A light party game that i’ve often busted out at literal parties, the appeal of Codenames is that it’s extremely easy to teach, learn, and play. Within moments, you and your friends will be up and running, and going insane trying to give or interpret single-word clues. 

(click to view transcript)

Hi! It’s Ryan from Nights Around a Table, and this is Codenames, a competitive word association game for 2-8 players. Let me show you how to play!

You and your friends play teams of spies working together to recall your creatively codenamed agents from the field before the opposing team recalls theirs. Each game has an array of 25 cards on the table, with each card representing either a red spy, a blue spy, or an innocent bystander. There’s also one assassin in the mix, who’s essentially a booby-trap card who will lose the game for whichever team selects him.

Each team has a spymaster who, through the use of a special key card, knows which cards are red spies, which are blue, and which card is the dreaded assassin. Spymasters take turns giving one-word clues to their team members, and it’s up to the team to interpret those clues and select cards on the table. The goal for the spymasters is to get their team to point to all of their agents to recall them from the field before the enemy team points to all of their spies. A savvy spymaster will give clever clues, enabling his or her team to point to multiple spies in a single turn.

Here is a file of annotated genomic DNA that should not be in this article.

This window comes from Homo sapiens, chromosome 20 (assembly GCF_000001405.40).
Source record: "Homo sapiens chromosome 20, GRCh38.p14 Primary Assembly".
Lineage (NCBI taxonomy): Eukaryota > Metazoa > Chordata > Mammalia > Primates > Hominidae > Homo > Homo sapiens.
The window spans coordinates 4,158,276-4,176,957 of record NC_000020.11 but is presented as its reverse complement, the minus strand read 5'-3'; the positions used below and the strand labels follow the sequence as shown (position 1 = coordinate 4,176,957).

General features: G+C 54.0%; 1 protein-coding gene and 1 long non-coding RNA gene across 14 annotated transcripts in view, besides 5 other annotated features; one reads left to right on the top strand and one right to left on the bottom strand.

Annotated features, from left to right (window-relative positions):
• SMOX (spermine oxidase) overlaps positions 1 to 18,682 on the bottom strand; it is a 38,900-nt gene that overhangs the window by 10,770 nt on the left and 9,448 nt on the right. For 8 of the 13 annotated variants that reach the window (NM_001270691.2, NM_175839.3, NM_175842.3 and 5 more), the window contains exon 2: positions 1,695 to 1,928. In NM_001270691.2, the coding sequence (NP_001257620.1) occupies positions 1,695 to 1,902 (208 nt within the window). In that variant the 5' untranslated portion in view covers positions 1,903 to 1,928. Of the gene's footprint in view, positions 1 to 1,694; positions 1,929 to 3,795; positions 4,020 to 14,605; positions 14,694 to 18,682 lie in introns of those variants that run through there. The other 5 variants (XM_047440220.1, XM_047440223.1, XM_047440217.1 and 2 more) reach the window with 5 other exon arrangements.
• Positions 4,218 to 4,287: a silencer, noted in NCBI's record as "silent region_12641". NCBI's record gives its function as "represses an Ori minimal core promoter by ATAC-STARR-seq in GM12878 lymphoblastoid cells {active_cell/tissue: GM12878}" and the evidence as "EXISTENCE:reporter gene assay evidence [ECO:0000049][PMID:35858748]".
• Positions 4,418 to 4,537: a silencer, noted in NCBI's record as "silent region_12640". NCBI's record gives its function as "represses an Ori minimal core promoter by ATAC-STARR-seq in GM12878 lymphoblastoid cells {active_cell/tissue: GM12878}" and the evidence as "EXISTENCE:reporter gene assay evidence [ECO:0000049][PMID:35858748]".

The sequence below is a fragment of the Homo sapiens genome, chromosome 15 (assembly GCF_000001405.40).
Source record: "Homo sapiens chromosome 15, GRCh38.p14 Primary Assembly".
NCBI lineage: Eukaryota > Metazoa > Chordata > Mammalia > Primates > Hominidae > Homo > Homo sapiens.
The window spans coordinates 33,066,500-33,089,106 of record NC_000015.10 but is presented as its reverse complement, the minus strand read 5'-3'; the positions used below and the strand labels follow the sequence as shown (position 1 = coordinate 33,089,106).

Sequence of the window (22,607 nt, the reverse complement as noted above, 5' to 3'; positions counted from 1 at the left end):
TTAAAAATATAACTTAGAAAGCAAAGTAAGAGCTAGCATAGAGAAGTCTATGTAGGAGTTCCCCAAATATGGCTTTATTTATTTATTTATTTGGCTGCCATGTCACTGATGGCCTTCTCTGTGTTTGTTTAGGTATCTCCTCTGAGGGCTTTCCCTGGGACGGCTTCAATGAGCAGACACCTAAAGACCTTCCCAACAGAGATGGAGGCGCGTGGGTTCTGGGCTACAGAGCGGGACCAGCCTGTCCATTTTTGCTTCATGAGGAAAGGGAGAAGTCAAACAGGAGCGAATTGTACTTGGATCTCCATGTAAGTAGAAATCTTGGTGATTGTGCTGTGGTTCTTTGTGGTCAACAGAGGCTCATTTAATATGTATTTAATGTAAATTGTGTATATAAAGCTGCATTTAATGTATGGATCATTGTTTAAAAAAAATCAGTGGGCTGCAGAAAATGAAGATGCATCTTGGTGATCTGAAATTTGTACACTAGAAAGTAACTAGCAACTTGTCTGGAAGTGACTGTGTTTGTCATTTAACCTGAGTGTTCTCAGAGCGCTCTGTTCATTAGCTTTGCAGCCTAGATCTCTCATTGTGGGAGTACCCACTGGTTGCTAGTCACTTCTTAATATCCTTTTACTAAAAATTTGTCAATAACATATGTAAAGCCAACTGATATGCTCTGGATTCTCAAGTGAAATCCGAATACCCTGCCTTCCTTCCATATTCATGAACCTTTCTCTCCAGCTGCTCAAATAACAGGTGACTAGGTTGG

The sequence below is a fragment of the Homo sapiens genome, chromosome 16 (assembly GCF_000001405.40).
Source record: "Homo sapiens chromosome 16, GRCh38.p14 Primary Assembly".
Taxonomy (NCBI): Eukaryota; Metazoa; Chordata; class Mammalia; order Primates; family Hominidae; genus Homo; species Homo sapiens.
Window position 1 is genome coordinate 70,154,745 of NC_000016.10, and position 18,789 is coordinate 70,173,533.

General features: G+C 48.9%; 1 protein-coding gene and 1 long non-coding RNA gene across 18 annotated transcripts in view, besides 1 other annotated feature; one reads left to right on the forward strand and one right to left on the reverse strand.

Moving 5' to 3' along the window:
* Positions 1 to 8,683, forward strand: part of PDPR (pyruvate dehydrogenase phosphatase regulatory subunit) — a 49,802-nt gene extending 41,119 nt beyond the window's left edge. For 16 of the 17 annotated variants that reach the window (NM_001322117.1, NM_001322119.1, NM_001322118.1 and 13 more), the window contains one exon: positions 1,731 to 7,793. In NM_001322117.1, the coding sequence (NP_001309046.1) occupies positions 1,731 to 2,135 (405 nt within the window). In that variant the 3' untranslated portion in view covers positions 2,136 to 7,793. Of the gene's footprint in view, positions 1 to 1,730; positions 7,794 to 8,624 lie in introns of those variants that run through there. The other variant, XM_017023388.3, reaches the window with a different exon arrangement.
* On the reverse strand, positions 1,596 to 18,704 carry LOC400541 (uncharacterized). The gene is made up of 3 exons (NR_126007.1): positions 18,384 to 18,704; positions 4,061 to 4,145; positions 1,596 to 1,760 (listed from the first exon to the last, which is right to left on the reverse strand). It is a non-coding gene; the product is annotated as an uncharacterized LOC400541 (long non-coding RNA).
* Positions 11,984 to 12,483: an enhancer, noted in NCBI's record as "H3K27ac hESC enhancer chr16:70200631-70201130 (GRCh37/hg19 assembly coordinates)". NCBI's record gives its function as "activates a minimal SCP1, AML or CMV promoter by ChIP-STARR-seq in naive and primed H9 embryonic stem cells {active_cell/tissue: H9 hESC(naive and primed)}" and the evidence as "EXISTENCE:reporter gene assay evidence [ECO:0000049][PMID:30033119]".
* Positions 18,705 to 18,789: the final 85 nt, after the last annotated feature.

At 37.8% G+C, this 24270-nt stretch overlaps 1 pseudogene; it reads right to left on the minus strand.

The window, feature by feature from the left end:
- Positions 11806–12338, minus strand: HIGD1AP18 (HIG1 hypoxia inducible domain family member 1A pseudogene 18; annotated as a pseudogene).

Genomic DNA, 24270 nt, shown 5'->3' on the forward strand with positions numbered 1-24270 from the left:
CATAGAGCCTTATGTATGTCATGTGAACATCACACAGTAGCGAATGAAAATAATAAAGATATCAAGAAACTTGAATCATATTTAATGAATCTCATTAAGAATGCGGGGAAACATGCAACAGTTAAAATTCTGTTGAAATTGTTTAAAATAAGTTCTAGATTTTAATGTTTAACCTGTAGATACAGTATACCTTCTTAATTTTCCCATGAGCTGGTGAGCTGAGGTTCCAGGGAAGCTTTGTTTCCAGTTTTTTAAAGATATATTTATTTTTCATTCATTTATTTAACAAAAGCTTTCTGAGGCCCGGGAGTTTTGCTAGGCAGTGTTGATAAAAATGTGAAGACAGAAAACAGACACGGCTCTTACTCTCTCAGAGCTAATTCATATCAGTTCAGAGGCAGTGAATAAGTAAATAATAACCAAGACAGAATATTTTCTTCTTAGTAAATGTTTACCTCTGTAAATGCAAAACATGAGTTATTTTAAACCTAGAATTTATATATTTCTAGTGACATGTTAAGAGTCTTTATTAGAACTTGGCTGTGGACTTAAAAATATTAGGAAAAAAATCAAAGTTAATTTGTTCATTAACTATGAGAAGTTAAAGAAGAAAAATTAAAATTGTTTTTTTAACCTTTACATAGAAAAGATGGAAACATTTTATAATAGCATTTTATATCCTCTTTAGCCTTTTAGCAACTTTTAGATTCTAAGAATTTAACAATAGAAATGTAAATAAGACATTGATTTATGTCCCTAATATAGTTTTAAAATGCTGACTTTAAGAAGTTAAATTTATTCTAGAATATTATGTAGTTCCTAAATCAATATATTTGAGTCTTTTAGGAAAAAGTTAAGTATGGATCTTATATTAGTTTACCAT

Once you’ve split into two teams, red and blue, each team elects a spymaster. The two spymasters sit next to each other on one side of the table, and other players sit together on the other side of the table. The spymasters are the only players who can see this key card, which shows them which cards on the table represent blue spies, which are red spies, and which are innocent bystanders. The key card also shows the spymasters which card is the game-ending assassin. It doesn’t matter which way the key card is rotated when you put it into the holder, and indeed, it changes the game entirely depending on its rotation. Of course, once the key card is in place, it stays like that for the rest of the game. The two spymasters keep their spymaster roles for the entire game.

The coloured light on the edge of the key card indicates which team gets to go first. So on this card, blue goes first, which means they have 9 agents out in the field, while the red team only has 8 agents to guess. So the blue team’s spymaster goes first.

The blue spymaster wants his team to guess these nine agents. To do that, he can give his team a one word clue, and a number. The one-word clue is meant to suggest one or more of the blue spies’ codenames. The number is a hint as to how many blue spies he thinks that clue describes. And the more agents he can get his team to correctly guess in a single turn, the better.